We are certainly not the first to set out on this journey from TypeScript to JavaScript, much of this inspiration was drawn from many others who have done this

The majority of the migration was done with Airbnb’s ts-migrate tool which was built specifically for this use case. It contains several commands to perform different tasks as part of the migration.

First, the tool provides a rename command to convert files from a “JS/JSX” extension to a “TS/TSX” extension. However, doing this will introduce many new type errors.

The next step is to fix (or ignore) all of these type errors so the project successfully compiles. This tool contains a set of plugins that modify the code (codemod) to resolve as many of these errors as possible. Any remaining errors are then ignored so the project successfully compiles.


There were two approaches considered, migrate the codebase all at once, or in iterative chunks. 

An all-at-once approach would likely require a code freeze which requires additional coordination but can avoid issues like merge conflicts. Any potential issues become much harder to debug and revert.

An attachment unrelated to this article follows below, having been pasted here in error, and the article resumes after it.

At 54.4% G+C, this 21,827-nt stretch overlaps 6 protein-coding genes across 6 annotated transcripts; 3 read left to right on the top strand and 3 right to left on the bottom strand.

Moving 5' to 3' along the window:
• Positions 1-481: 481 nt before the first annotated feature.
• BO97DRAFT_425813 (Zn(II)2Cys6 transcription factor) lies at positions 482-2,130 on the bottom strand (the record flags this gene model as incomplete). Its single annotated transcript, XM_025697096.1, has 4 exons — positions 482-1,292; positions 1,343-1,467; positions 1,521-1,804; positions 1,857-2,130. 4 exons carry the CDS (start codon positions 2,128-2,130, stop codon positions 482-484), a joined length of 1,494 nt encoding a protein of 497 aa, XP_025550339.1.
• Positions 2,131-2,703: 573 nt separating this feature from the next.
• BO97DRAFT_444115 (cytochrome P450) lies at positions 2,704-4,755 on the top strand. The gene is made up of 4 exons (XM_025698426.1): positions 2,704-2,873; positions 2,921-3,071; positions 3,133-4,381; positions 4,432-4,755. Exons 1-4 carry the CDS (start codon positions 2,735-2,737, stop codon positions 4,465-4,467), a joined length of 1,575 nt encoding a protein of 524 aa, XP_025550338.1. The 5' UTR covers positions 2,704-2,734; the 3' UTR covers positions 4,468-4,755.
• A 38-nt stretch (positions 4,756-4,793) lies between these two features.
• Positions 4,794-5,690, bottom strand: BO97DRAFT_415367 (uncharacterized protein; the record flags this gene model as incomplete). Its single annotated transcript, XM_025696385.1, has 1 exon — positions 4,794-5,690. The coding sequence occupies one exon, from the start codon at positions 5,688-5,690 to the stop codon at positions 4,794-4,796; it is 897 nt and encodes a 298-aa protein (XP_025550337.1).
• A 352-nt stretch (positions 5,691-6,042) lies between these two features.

Migrating in chunks can be performed on smaller pieces of the codebase which can be more easily coordinated to avoid merge conflicts, reviewed, and merged. If unexpected issues do arise, it’s a significantly smaller search area. For these reasons, the codebase was migrated in several chunks each day over the course of a week.

The first step was to run the ts-migrate rename command on a subdirectory of files to change the file extension. 

Then, the ts-migrate migrate command was run on the same subdirectory which runs several plugins. These plugins attempt to fix as many type errors as possible by adding missing class properties for legacy React refs, converting React prop types to TypeScript types, adding explicit any keywords for missing types, or in the case of some type errors casting the value to any. Any remaining errors were then ignored with the @ts-expect-error directive. 

After, Prettier was run over these files to format them consistently, which sometimes caused issues that required re-running the migrate command. Finally, any new ESLint errors also had to be fixed or ignored.

Graph of JavaScript file count versus TypeScript file count over time. Starts with 2700 JavaScript files and 1600 TypeScript files and by the end is nearly zero JavaScript files and 4400 TypeScript files.